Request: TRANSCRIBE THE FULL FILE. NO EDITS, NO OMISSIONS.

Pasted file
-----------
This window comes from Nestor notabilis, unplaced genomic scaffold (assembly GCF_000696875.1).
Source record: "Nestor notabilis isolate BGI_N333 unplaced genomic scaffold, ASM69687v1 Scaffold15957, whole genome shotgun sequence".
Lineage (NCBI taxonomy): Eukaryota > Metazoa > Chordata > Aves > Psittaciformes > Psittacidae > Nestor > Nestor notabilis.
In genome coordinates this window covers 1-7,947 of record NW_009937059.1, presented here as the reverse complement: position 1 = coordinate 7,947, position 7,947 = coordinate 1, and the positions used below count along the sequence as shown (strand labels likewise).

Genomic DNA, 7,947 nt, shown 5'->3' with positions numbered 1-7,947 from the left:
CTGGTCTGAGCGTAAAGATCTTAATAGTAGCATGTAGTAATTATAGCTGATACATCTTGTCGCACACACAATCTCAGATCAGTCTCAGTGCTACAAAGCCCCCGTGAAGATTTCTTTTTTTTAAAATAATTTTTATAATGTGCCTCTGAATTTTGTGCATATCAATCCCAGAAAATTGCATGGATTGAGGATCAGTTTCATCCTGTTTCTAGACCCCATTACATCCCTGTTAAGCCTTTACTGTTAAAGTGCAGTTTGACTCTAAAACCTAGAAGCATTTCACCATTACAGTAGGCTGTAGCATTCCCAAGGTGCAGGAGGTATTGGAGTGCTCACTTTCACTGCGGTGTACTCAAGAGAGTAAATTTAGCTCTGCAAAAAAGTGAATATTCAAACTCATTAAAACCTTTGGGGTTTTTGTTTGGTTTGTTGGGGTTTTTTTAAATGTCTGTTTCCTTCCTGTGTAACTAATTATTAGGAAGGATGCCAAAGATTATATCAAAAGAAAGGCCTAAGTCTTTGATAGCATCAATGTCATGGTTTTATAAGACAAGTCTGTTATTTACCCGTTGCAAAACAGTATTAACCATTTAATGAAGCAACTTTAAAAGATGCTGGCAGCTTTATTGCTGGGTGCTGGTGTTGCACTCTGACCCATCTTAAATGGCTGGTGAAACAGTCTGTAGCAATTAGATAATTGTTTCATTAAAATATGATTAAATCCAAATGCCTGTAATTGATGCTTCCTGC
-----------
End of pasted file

This window comes from Nestor notabilis, unplaced genomic scaffold (assembly GCF_000696875.1).
Source record: "Nestor notabilis isolate BGI_N333 unplaced genomic scaffold, ASM69687v1 Scaffold15957, whole genome shotgun sequence".
Lineage (NCBI taxonomy): Eukaryota > Metazoa > Chordata > Aves > Psittaciformes > Psittacidae > Nestor > Nestor notabilis.
In genome coordinates this window covers 1-7,947 of record NW_009937059.1, presented here as the reverse complement: position 1 = coordinate 7,947, position 7,947 = coordinate 1, and the positions used below count along the sequence as shown (strand labels likewise).

Genomic DNA, 7,947 nt, shown 5'->3' with positions numbered 1-7,947 from the left:
CTGGTCTGAGCGTAAAGATCTTAATAGTAGCATGTAGTAATTATAGCTGATACATCTTGTCGCACACACAATCTCAGATCAGTCTCAGTGCTACAAAGCCCCCGTGAAGATTTCTTTTTTTTAAAATAATTTTTATAATGTGCCTCTGAATTTTGTGCATATCAATCCCAGAAAATTGCATGGATTGAGGATCAGTTTCATCCTGTTTCTAGACCCCATTACATCCCTGTTAAGCCTTTACTGTTAAAGTGCAGTTTGACTCTAAAACCTAGAAGCATTTCACCATTACAGTAGGCTGTAGCATTCCCAAGGTGCAGGAGGTATTGGAGTGCTCACTTTCACTGCGGTGTACTCAAGAGAGTAAATTTAGCTCTGCAAAAAAGTGAATATTCAAACTCATTAAAACCTTTGGGGTTTTTGTTTGGTTTGTTGGGGTTTTTTTAAATGTCTGTTTCCTTCCTGTGTAACTAATTATTAGGAAGGATGCCAAAGATTATATCAAAAGAAAGGCCTAAGTCTTTGATAGCATCAATGTCATGGTTTTATAAGACAAGTCTGTTATTTACCCGTTGCAAAACAGTATTAACCATTTAATGAAGCAACTTTAAAAGATGCTGGCAGCTTTATTGCTGGGTGCTGGTGTTGCACTCTGACCCATCTTAAATGGCTGGTGAAACAGTCTGTAGCAATTAGATAATTGTTTCATTAAAATATGATTAAATCCAAATGCCTGTAATTGATGCTTCCTGC